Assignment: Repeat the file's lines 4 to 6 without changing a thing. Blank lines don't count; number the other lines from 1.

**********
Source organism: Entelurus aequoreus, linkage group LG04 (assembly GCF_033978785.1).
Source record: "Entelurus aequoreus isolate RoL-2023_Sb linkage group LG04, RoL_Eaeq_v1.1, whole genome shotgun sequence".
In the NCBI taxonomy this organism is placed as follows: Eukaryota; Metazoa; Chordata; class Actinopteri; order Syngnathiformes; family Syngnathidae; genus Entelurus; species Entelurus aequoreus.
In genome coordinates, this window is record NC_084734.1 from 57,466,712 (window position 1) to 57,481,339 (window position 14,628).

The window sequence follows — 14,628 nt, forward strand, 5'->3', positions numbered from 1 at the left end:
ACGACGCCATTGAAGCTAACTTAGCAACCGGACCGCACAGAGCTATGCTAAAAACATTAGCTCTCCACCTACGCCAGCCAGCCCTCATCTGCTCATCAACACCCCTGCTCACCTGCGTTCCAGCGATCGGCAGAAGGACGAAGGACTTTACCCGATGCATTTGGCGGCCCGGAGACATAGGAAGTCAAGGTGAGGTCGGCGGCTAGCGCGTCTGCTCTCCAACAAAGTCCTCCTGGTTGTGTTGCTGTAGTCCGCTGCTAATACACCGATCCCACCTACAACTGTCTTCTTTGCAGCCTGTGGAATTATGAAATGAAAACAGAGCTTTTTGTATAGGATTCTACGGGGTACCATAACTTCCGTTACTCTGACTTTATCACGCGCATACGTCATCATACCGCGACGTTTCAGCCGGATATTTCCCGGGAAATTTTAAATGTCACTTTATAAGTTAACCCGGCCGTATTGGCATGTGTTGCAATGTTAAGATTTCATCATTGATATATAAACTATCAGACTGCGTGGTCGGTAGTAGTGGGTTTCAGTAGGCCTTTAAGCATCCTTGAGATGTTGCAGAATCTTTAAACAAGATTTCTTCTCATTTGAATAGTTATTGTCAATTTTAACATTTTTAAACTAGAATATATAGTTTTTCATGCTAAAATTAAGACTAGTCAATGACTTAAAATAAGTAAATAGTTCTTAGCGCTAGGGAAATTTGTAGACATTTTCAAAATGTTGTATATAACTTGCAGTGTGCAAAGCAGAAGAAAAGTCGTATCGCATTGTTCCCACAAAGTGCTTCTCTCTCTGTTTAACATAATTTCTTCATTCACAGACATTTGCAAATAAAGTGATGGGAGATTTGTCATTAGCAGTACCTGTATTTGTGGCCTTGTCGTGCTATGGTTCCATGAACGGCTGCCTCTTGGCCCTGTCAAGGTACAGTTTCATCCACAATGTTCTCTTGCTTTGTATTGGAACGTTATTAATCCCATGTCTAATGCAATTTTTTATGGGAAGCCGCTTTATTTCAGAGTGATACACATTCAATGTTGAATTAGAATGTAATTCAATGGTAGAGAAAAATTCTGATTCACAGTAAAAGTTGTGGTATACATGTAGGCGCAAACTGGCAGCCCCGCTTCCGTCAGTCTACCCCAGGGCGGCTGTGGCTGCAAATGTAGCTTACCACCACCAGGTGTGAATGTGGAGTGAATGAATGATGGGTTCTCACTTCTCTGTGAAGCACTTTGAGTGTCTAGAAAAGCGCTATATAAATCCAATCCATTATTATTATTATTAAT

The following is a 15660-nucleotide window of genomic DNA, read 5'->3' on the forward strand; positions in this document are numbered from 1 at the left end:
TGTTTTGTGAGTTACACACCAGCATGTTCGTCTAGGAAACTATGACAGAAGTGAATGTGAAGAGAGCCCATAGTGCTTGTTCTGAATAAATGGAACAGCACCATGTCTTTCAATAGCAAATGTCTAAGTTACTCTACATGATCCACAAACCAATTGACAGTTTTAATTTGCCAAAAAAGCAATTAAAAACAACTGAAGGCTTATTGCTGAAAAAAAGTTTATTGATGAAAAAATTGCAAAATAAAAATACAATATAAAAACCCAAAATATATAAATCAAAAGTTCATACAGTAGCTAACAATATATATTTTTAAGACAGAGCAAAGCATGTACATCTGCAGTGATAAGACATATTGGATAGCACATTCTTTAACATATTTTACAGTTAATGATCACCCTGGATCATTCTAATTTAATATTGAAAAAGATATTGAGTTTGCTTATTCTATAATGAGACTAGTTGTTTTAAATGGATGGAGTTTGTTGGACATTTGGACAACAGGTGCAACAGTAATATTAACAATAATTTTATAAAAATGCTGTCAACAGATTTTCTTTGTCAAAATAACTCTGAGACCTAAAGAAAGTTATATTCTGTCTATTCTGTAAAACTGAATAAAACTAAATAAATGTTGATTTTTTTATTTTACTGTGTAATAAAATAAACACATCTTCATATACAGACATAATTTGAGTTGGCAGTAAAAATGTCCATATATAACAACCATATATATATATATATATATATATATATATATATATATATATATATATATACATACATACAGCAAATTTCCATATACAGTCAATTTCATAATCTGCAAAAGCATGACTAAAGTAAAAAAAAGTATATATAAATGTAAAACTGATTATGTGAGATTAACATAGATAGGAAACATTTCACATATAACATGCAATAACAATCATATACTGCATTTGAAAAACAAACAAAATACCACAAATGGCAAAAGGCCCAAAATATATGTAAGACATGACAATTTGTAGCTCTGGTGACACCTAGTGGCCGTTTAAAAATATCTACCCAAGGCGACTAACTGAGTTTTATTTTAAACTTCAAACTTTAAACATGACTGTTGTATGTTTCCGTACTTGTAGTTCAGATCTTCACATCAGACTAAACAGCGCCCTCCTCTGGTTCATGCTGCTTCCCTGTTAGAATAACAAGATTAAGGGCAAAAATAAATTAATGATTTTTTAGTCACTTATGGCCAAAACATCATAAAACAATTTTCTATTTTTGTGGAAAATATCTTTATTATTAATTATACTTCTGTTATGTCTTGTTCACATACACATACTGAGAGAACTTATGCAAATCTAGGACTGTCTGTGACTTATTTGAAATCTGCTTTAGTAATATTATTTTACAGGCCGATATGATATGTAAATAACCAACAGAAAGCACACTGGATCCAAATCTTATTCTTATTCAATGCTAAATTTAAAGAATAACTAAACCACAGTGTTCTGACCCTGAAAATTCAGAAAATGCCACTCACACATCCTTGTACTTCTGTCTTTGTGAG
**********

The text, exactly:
In genome coordinates, this window is record NC_084734.1 from 57,466,712 (window position 1) to 57,481,339 (window position 14,628).

The window sequence follows — 14,628 nt, forward strand, 5'->3', positions numbered from 1 at the left end:
ACGACGCCATTGAAGCTAACTTAGCAACCGGACCGCACAGAGCTATGCTAAAAACATTAGCTCTCCACCTACGCCAGCCAGCCCTCATCTGCTCATCAACACCCCTGCTCACCTGCGTTCCAGCGATCGGCAGAAGGACGAAGGACTTTACCCGATGCATTTGGCGGCCCGGAGACATAGGAAGTCAAGGTGAGGTCGGCGGCTAGCGCGTCTGCTCTCCAACAAAGTCCTCCTGGTTGTGTTGCTGTAGTCCGCTGCTAATACACCGATCCCACCTACAACTGTCTTCTTTGCAGCCTGTGGAATTATGAAATGAAAACAGAGCTTTTTGTATAGGATTCTACGGGGTACCATAACTTCCGTTACTCTGACTTTATCACGCGCATACGTCATCATACCGCGACGTTTCAGCCGGATATTTCCCGGGAAATTTTAAATGTCACTTTATAAGTTAACCCGGCCGTATTGGCATGTGTTGCAATGTTAAGATTTCATCATTGATATATAAACTATCAGACTGCGTGGTCGGTAGTAGTGGGTTTCAGTAGGCCTTTAAGCATCCTTGAGATGTTGCAGAATCTTTAAACAAGATTTCTTCTCATTTGAATAGTTATTGTCAATTTTAACATTTTTAAACTAGAATATATAGTTTTTCATGCTAAAATTAAGACTAGTCAATGACTTAAAATAAGTAAATAGTTCTTAGCGCTAGGGAAATTTGTAGACATTTTCAAAATGTTGTATATAACTTGCAGTGTGCAAAGCAGAAGAAAAGTCGTATCGCATTGTTCCCACAAAGTGCTTCTCTCTCTGTTTAACATAATTTCTTCATTCACAGACATTTGCAAATAAAGTGATGGGAGATTTGTCATTAGCAGTACCTGTATTTGTGGCCTTGTCGTGCTATGGTTCCATGAACGGCTGCCTCTTGGCCCTGTCAAGGTACAGTTTCATCCACAATGTTCTCTTGCTTTGTATTGGAACGTTATTAATCCCATGTCTAATGCAATTTTTTATGGGAAGCCGCTTTATTTCAGAGTGATACACATTCAATGTTGAATTAGAATGTAATTCAATGGTAGAGAAAAATTCTGATTCACAGTAAAAGTTGTGGTATACATGTAGGCGCAAACTGGCAGCCCCGCTTCCGTCAGTCTACCCCAGGGCGGCTGTGGCTGCAAATGTAGCTTACCACCACCAGGTGTGAATGTGGAGTGAATGAATGATGGGTTCTCACTTCTCTGTGAAGCACTTTGAGTGTCTAGAAAAGCGCTATATAAATCCAATCCATTATTATTATTATTAAT